Major areas of epidemiological study include disease causation, transmission, outbreak investigation, disease surveillance, environmental epidemiology, forensic epidemiology, occupational epidemiology, screening, biomonitoring, and comparisons of treatment effects such as in clinical trials. Epidemiologists rely on other scientific disciplines like biology to better understand disease processes, statistics to make efficient use of the data and draw appropriate conclusions, social sciences to better understand proximate and distal causes, and engineering for exposure assessment.

Epidemiology, literally meaning "the study of what is upon the people", is derived from Greek epi 'upon, among', demos 'people, district', and logos 'study, word, discourse', suggesting that it applies only to human populations. However, the term is widely used in studies of zoological populations (veterinary epidemiology), although the term "epizoology" is available, and it has also been applied to studies of plant populations (botanical or plant disease epidemiology).[2]

The distinction between "epidemic" and "endemic" was first drawn by Hippocrates,[3] to distinguish between diseases that are "visited upon" a population (epidemic) from those that "reside within" a population (endemic).[4] The term "epidemiology" appears to have first been used to describe the study of epidemics in 1802 by the Spanish physician Villalba in Epidemiología Española.[4] Epidemiologists also study the interaction of diseases in a population, a condition known as a syndemic.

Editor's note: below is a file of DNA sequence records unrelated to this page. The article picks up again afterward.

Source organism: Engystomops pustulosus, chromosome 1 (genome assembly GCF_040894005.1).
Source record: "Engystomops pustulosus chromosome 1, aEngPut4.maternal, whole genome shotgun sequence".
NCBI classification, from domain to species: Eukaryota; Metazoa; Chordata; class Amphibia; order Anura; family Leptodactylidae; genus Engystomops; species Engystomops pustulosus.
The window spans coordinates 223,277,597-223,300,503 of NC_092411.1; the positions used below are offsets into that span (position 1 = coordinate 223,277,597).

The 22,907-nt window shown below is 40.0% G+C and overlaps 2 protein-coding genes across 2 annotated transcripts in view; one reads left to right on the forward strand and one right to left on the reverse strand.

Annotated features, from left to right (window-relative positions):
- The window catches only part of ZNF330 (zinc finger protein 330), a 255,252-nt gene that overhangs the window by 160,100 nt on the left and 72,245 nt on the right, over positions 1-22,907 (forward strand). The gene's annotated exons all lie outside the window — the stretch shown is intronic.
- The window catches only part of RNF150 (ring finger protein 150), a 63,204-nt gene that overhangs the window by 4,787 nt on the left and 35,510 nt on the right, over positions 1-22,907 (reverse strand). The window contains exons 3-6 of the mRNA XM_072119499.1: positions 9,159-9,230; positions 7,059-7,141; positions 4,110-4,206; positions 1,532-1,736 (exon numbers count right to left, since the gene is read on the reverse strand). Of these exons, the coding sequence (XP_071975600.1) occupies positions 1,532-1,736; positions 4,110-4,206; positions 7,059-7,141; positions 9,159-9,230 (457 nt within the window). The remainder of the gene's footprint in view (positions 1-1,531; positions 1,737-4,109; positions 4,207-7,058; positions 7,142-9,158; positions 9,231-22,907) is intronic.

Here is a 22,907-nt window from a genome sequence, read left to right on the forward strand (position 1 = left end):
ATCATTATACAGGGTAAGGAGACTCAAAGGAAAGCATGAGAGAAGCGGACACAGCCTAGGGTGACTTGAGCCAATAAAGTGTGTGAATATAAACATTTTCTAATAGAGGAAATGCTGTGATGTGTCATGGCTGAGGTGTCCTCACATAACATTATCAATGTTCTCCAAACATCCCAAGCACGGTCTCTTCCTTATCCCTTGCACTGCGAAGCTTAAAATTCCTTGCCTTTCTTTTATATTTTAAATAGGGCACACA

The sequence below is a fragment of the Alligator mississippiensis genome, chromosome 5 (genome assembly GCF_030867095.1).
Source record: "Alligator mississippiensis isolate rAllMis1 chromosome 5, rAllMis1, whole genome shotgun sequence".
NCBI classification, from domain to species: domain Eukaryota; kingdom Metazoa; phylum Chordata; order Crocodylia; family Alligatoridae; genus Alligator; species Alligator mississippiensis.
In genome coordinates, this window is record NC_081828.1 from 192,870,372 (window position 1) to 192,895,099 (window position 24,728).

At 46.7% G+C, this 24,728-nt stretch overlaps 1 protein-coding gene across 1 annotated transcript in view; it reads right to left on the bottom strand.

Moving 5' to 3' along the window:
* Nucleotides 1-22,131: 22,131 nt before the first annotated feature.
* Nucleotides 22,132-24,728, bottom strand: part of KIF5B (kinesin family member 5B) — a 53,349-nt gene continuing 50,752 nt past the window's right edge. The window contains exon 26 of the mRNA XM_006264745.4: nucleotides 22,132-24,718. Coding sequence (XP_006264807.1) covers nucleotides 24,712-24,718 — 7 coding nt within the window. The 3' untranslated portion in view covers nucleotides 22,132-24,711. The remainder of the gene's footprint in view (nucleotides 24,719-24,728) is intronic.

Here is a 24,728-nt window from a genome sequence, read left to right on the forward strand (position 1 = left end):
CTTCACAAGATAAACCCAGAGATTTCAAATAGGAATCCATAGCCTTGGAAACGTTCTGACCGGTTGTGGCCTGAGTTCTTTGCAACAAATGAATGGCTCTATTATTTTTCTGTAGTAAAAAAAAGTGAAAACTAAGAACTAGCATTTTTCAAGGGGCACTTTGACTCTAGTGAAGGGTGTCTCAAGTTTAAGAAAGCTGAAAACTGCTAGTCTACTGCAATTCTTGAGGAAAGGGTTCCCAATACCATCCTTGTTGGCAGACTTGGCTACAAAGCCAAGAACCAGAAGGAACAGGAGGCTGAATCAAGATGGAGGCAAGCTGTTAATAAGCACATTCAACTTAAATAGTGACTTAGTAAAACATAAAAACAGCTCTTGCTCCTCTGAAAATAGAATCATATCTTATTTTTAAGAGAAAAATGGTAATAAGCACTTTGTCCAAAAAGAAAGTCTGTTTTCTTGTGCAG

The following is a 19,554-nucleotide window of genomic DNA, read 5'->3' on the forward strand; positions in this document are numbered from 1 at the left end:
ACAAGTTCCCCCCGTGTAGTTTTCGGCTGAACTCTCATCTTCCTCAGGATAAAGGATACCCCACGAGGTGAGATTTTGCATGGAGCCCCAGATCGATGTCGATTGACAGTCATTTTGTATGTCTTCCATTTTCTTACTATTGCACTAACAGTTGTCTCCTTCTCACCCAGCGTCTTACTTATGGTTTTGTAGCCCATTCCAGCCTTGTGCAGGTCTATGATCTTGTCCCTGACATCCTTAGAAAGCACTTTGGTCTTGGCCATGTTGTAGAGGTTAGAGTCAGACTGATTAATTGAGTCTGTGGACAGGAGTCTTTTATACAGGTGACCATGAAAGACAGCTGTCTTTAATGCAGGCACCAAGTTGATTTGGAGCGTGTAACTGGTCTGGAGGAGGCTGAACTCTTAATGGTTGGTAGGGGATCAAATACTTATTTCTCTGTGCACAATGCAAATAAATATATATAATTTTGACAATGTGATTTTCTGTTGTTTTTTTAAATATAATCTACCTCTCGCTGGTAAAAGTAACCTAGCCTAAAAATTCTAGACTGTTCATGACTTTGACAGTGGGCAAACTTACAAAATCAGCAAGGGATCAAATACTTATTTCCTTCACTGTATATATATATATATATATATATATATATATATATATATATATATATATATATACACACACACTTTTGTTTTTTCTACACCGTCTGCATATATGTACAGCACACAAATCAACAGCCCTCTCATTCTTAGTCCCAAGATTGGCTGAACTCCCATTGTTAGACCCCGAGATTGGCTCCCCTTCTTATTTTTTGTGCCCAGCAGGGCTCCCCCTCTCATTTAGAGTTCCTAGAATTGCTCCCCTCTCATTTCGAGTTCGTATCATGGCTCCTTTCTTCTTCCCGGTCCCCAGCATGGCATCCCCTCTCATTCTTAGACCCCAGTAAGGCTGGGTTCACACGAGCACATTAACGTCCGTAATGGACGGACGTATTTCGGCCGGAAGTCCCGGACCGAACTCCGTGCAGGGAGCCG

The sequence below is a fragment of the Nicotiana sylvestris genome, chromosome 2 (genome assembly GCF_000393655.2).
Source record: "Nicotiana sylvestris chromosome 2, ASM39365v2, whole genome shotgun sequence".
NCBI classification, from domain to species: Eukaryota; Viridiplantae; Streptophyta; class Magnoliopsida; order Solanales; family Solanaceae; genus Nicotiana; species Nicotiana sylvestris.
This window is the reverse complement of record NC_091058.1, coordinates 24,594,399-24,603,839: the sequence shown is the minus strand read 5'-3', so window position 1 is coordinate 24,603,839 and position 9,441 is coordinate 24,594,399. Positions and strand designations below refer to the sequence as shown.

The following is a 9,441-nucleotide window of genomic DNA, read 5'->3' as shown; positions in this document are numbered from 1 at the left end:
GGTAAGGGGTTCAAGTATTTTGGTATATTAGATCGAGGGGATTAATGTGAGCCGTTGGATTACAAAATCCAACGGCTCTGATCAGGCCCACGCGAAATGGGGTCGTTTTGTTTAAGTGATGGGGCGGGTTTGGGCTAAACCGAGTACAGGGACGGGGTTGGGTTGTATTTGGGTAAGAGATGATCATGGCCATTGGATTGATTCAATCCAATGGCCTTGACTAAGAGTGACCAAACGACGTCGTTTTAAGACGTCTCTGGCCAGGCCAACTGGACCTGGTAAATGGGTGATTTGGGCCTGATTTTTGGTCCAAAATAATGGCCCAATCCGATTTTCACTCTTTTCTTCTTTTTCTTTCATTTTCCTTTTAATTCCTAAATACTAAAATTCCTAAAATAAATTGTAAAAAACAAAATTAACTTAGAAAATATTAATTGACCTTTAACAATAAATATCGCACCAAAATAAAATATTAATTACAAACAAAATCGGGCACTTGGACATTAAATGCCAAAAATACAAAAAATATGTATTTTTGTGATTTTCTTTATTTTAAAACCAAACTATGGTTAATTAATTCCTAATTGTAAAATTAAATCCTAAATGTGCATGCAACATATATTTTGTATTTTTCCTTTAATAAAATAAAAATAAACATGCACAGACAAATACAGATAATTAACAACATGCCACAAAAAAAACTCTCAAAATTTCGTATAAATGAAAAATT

The term epidemiology is now widely applied to cover the description and causation of not only epidemic, infectious disease, but of disease in general, including related conditions. Some examples of topics examined through epidemiology include as high blood pressure, mental illness and obesity. Therefore, this epidemiology is based upon how the pattern of the disease causes change in the function of human beings.

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Reply A good article discussing the vaccine and the Omicron (Original post)
RAB910 Dec 2021 OP
ananda Dec 2021 #1
LisaL Dec 2021 #2

Response to RAB910 (Original post)

Sun Dec 19, 2021, 09:24 AM

1. Excellent article..

Thanks!

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Response to RAB910 (Original post)

Sun Dec 19, 2021, 10:10 AM

2. Here is link to the preprint of study on Moderna and Pfizer Boosters.

Omicron is super infectious and two doses are not enough, but Moderna and Pfizer boosters produce neutralizing antibody responses.

" Remarkably, neutralization of Omicron was undetectable in most vaccinated individuals. However, individuals boosted with mRNA vaccines exhibited potent neutralization of Omicron only 4-6-fold lower than wild type, suggesting that boosters enhance the cross-reactivity of neutralizing antibody responses. In addition, we find Omicron pseudovirus is more infectious than any other variant tested. Overall, this study highlights the importance of boosters to broaden neutralizing antibody responses against highly divergent SARS-CoV-2 variants."


https://www.medrxiv.org/content/10.1101/2021.12.14.21267755v1.full-text